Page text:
Envío Digital
Central American University - UCA  
  Number 96 | Julio 1989



Teachers’ Strike: US Fans Flames of Discontent

Envío team

On May 25 the Nicaraguan government expelled two US diplomats, accusing them of collaborating with the opposition to promote destabilizing actions. The two were specifically charged with having attended an opposition-sponsored teachers' meeting in the city of Chinandega, called to discuss strike action for salary demands. The government says the US functionaries incited civil disobedience and offered economic aid if teachers confronted the government.

The teachers' strike, which began the third week of May, presented a delicate situation for the Sandinista government. After less than a week of unrest, government leaders reported that some 2,000 teachers were involved in walkouts in 5 or 6 towns and cities throughout the country. Their basic demands were economic. In an effort to combat inflation rates which topped 30,000% last year, the Sandinista government imposed austerity measures which hit hardest in the state sector. Nicaraguan primary school teachers make as little as $17 per month; a college-educated high school teacher with 25 years of experience earns $26 a month. "They pay us less than a night watchman, less than a domestic worker," said Managua strike leader Hortensia Rivas.

Teachers also complained that bureaucratic centralization in the Ministry of Education delayed payment of salaries and hiring of new teachers and substitutes. Seven teachers in the town of Santo Tomás, Chontales, had not been paid for three months. These and other difficulties have led 25% of the teaching force to abandon education, according to union leaders. Of the 36,000 teachers currently employed, 50% are new to the system.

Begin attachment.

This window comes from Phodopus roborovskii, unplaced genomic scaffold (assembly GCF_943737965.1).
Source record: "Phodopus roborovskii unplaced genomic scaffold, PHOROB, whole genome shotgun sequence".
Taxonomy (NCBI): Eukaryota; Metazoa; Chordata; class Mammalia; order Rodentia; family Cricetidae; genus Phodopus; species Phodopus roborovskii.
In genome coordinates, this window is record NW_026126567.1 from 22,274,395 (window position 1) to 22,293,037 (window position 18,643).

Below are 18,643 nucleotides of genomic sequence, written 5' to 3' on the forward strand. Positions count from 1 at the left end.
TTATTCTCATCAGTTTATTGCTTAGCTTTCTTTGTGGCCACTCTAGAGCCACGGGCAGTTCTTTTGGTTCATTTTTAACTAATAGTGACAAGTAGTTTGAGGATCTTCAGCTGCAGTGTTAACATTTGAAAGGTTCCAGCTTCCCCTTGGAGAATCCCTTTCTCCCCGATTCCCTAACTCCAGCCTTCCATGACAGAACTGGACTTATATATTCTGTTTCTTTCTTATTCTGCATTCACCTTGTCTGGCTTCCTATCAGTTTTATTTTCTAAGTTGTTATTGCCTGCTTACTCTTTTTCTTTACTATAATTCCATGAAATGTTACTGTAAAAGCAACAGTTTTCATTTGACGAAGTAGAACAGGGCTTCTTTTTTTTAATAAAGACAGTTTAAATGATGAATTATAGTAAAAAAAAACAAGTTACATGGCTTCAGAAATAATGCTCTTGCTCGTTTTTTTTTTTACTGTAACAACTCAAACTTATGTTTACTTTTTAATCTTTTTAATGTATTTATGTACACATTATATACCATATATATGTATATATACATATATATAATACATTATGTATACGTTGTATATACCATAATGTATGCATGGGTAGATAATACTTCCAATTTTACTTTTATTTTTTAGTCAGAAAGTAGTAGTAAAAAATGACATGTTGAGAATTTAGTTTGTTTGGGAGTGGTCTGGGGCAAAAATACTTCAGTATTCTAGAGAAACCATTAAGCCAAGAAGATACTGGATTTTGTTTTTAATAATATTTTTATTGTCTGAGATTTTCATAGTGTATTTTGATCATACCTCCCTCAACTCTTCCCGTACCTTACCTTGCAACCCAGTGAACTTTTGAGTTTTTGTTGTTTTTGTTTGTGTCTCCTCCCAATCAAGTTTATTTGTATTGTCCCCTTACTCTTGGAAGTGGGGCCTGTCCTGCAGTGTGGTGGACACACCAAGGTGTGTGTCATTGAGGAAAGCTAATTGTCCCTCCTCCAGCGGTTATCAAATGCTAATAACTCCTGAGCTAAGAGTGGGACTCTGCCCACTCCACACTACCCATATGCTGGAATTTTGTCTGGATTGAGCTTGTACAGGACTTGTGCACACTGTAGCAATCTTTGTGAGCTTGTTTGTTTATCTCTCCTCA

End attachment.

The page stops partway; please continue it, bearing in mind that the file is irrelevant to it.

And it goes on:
Opposition political parties were quick to capitalize on the volatile economic situation among teachers, organizing strike meetings, building support door to door and calling on students to boycott classes. Many strike leaders are anti-government activists with a political discourse that goes far beyond improving teacher salaries. "We have to unite to overthrow this regime," said Rivas at a militant anti-government march on May 28. Sandinista newspaper Barricada reported that opposition party leaders met with teachers in Chinandega to discuss how to spread the strike to health and construction workers. In this volatile context, the public presence of US diplomats at an opposition-sponsored strike meeting was particularly provocative, whatever their behind-the-scenes role.

Demonstrations of US government concern for the plight of teachers are especially ironic given that its policy of economic strangulation is largely responsible for the crisis from which educators and others are suffering. Beyond that, among the more than 30,000 Nicaraguans killed in US-sponsored attacks, 300 were teachers.

Sandinista Dilemmas

The pro-Sandinista teachers' union, ANDEN, recognized teachers' demands as legitimate, but opposed the strike as a tactic, arguing for less confrontational means to solve the problem. Some teachers accused the organization of being unresponsive to their needs and, in Chinandega, teachers at one private school resigned from ANDEN en masse. "The problem is that rank-and-file teachers are genuinely confused," said a member of ANDEN. "It looks like the opposition cares about their economic situation and we don't." An independent union with affiliates in several cities is being sponsored by opposition groups. So far, the leaders of this organization claim 500 members scattered in nine or ten cities.